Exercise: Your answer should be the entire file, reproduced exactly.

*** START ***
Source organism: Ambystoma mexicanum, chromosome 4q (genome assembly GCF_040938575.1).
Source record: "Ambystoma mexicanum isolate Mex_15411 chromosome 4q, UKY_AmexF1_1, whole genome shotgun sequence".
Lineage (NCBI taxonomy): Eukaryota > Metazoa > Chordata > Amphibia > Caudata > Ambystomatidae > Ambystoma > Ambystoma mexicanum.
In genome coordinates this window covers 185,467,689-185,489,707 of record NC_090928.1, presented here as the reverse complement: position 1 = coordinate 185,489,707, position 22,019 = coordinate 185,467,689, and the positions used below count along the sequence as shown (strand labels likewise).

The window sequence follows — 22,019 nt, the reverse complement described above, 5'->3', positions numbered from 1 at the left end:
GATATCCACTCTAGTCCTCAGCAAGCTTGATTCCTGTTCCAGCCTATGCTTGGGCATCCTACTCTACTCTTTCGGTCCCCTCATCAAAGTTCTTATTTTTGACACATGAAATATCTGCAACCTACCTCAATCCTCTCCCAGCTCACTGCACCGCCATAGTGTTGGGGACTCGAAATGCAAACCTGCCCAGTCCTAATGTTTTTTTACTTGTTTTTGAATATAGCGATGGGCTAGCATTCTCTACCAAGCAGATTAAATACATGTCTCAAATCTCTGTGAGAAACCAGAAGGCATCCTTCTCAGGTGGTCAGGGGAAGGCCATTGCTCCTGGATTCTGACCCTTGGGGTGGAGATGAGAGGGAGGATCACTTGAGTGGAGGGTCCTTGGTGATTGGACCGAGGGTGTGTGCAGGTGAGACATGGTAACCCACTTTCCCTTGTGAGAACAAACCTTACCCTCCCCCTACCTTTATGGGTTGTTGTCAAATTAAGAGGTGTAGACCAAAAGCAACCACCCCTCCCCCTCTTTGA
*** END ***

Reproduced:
Source organism: Ambystoma mexicanum, chromosome 4q (genome assembly GCF_040938575.1).
Source record: "Ambystoma mexicanum isolate Mex_15411 chromosome 4q, UKY_AmexF1_1, whole genome shotgun sequence".
Lineage (NCBI taxonomy): Eukaryota > Metazoa > Chordata > Amphibia > Caudata > Ambystomatidae > Ambystoma > Ambystoma mexicanum.
In genome coordinates this window covers 185,467,689-185,489,707 of record NC_090928.1, presented here as the reverse complement: position 1 = coordinate 185,489,707, position 22,019 = coordinate 185,467,689, and the positions used below count along the sequence as shown (strand labels likewise).

The window sequence follows — 22,019 nt, the reverse complement described above, 5'->3', positions numbered from 1 at the left end:
GATATCCACTCTAGTCCTCAGCAAGCTTGATTCCTGTTCCAGCCTATGCTTGGGCATCCTACTCTACTCTTTCGGTCCCCTCATCAAAGTTCTTATTTTTGACACATGAAATATCTGCAACCTACCTCAATCCTCTCCCAGCTCACTGCACCGCCATAGTGTTGGGGACTCGAAATGCAAACCTGCCCAGTCCTAATGTTTTTTTACTTGTTTTTGAATATAGCGATGGGCTAGCATTCTCTACCAAGCAGATTAAATACATGTCTCAAATCTCTGTGAGAAACCAGAAGGCATCCTTCTCAGGTGGTCAGGGGAAGGCCATTGCTCCTGGATTCTGACCCTTGGGGTGGAGATGAGAGGGAGGATCACTTGAGTGGAGGGTCCTTGGTGATTGGACCGAGGGTGTGTGCAGGTGAGACATGGTAACCCACTTTCCCTTGTGAGAACAAACCTTACCCTCCCCCTACCTTTATGGGTTGTTGTCAAATTAAGAGGTGTAGACCAAAAGCAACCACCCCTCCCCCTCTTTGA